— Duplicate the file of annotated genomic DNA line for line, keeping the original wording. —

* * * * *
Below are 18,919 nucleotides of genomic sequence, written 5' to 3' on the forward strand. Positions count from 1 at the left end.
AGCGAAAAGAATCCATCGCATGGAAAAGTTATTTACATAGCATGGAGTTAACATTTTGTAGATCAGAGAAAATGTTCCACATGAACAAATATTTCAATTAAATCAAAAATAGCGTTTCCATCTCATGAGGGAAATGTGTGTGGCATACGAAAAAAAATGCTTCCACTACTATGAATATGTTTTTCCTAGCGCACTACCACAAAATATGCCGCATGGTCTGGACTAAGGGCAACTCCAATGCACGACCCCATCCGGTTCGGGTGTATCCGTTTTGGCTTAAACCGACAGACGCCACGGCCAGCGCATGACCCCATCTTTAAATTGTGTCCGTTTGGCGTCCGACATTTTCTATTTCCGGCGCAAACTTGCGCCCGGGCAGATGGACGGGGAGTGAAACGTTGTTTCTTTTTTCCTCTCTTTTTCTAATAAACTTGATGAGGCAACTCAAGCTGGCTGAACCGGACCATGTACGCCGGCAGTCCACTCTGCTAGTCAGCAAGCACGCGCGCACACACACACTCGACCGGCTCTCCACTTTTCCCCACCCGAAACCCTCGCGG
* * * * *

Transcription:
Below are 18,919 nucleotides of genomic sequence, written 5' to 3' on the forward strand. Positions count from 1 at the left end.
AGCGAAAAGAATCCATCGCATGGAAAAGTTATTTACATAGCATGGAGTTAACATTTTGTAGATCAGAGAAAATGTTCCACATGAACAAATATTTCAATTAAATCAAAAATAGCGTTTCCATCTCATGAGGGAAATGTGTGTGGCATACGAAAAAAAATGCTTCCACTACTATGAATATGTTTTTCCTAGCGCACTACCACAAAATATGCCGCATGGTCTGGACTAAGGGCAACTCCAATGCACGACCCCATCCGGTTCGGGTGTATCCGTTTTGGCTTAAACCGACAGACGCCACGGCCAGCGCATGACCCCATCTTTAAATTGTGTCCGTTTGGCGTCCGACATTTTCTATTTCCGGCGCAAACTTGCGCCCGGGCAGATGGACGGGGAGTGAAACGTTGTTTCTTTTTTCCTCTCTTTTTCTAATAAACTTGATGAGGCAACTCAAGCTGGCTGAACCGGACCATGTACGCCGGCAGTCCACTCTGCTAGTCAGCAAGCACGCGCGCACACACACACTCGACCGGCTCTCCACTTTTCCCCACCCGAAACCCTCGCGG